In this way, Nestlé’s Arrowhead Spring Water bottling division was potentially vulnerable to enforcement action and hefty fines. BlueTriton has inherited that vulnerability. Moreover, continued depletion of the Strawberry Canyon water source is likely to prompt the state water board to make an exhaustive review of the water rights pertaining to the Arrowhead Spring Water operation that grew out of that company’s corporate predecessor’s claims to the water drawn at the 5,000 foot elevation in Strawberry Canyon.
The Sentinel’s review of the public record indicates those rights were erroneously conflated with a spring much lower down the mountain at the 2,000 foot elevation proximate to the historic Arrowhead Springs Hotel. It thus would appear that Nestlé did not, in fact, have a valid claim to the Arrowhead water it sold to One Rock Capital Partners, LLC and Metropoulos & Company.
In a recent correspondence obtained by the Sentinel, state water board officials indicated that the new owners would need to comply with California laws and regulations and be the respondent to the water rights being investigated.
The US Forest Service permit for the Arrowhead pipeline expires in August 2021. According to the permit terms, the permit is non-transferable; the new owner would need to reapply for the permit with conditions attached. If the water rights case rules against Nestlé/BlueTriton and a determination that environmental damage has been done to Strawberry Canyon and/or forest property dependent upon the aquifer Strawberry Creek supplies, specific liability on Nestlé’s/BlueTriton’s part could follow, including accountability for making false claims to the federal government to obtain a permit. This legal trouble was only a fraction of the liabilities that were mounting for Nestlé Waters North American water bottling operations in the U.S. and Canada prior to the sale to One Rock Capital Partners, LLC and Metropoulos & Company. Across the country there was further litigation over Nestlé’s water drafting including a class action lawsuit involving Poland Springs in Maine.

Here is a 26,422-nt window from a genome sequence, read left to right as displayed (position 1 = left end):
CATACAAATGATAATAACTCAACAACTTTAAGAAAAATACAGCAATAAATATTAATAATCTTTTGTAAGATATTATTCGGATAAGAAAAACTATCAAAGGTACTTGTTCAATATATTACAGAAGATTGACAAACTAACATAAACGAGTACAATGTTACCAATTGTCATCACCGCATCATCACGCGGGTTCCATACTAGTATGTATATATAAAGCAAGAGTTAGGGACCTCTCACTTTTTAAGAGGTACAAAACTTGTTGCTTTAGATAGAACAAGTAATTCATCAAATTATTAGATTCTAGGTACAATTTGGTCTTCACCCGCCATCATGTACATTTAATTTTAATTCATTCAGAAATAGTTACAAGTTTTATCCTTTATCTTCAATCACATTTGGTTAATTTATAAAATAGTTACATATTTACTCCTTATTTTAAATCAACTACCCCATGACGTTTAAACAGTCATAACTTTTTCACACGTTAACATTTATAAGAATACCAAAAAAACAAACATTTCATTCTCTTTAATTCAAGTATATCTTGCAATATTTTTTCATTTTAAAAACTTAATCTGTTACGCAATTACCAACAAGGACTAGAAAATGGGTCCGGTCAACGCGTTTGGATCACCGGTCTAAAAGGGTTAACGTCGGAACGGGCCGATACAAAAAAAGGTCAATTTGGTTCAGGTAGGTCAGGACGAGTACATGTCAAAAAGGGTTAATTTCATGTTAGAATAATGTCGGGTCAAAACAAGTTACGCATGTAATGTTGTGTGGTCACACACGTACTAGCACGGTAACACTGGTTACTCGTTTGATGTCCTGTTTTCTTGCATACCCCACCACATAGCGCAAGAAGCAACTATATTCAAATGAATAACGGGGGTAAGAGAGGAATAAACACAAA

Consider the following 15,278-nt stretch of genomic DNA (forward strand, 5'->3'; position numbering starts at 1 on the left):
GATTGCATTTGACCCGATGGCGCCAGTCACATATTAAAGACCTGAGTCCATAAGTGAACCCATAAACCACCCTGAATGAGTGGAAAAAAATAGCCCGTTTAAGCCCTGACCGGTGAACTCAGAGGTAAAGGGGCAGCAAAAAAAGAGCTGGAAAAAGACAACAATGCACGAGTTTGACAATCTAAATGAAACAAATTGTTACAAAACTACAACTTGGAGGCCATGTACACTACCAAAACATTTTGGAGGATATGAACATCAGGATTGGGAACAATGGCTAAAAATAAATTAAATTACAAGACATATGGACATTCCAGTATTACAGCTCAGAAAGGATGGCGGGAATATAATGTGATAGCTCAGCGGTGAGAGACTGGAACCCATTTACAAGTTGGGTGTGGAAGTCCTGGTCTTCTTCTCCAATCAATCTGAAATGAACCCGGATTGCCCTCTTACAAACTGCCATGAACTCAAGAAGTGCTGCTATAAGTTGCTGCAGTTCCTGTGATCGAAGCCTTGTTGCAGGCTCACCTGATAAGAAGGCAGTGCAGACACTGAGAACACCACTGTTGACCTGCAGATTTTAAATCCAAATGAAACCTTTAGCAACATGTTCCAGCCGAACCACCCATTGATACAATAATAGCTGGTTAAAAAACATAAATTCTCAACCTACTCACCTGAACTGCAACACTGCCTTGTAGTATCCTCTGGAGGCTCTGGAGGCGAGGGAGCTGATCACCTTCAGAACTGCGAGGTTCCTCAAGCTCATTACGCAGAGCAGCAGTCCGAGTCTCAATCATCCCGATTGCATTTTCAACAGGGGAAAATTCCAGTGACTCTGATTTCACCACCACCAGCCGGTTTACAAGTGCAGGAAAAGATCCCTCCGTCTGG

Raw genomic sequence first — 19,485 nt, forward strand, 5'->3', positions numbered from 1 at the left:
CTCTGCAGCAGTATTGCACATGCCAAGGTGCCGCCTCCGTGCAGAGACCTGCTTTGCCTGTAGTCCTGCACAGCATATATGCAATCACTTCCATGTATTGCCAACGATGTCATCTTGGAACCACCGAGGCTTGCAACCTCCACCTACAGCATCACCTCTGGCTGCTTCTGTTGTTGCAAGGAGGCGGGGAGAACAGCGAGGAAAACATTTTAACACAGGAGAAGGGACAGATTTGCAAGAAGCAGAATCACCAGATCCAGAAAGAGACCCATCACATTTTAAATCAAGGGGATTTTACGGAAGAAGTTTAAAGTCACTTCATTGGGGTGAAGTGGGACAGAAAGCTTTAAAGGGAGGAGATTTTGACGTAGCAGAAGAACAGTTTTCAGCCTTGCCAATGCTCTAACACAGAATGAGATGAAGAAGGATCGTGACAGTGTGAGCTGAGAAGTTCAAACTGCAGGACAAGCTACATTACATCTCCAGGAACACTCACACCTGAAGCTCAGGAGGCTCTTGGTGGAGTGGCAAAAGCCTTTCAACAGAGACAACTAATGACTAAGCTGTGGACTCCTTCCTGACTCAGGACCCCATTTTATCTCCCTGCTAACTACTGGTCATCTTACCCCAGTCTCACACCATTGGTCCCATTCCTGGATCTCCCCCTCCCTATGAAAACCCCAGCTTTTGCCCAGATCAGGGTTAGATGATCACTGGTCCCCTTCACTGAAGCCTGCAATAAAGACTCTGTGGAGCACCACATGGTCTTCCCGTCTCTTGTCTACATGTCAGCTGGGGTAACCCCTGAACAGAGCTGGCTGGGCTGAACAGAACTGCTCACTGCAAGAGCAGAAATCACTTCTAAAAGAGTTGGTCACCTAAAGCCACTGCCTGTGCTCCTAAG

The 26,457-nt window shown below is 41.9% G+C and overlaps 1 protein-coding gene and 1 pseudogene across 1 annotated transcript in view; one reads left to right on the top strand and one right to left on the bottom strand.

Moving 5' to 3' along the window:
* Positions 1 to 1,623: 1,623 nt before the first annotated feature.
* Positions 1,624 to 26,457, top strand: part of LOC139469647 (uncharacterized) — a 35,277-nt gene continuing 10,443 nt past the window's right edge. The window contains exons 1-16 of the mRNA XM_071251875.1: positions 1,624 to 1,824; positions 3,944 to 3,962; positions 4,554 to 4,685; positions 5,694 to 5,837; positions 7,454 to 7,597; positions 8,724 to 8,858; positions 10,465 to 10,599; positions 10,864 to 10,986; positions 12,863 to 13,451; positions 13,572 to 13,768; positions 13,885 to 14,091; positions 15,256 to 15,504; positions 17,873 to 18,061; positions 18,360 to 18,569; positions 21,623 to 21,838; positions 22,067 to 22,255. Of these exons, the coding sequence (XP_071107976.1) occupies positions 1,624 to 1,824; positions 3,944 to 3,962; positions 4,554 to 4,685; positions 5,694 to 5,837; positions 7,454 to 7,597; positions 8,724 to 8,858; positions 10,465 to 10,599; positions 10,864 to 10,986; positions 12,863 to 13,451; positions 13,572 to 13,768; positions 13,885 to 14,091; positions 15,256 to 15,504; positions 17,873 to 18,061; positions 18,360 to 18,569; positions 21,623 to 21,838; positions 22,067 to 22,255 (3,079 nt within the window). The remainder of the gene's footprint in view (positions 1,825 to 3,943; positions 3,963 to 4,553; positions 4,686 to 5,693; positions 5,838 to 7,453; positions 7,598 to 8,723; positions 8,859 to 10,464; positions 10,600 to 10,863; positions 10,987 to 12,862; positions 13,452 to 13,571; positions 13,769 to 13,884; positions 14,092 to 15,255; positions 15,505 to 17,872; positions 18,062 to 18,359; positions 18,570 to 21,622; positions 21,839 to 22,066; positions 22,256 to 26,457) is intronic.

Metropoulos & Company publicist, Hannah Arnold, has not responded to the Sentinel’s inquiries as to whether the company’s officers are aware of the full extent to which the rights to the water in Strawberry Canyon are under challenge and if the company would be willing to forsake that part of BlueTriton’s water portfolio if the California State Water Board makes a determination that the company’s claim is invalid.
-Amanda Frye & Mark Gutglueck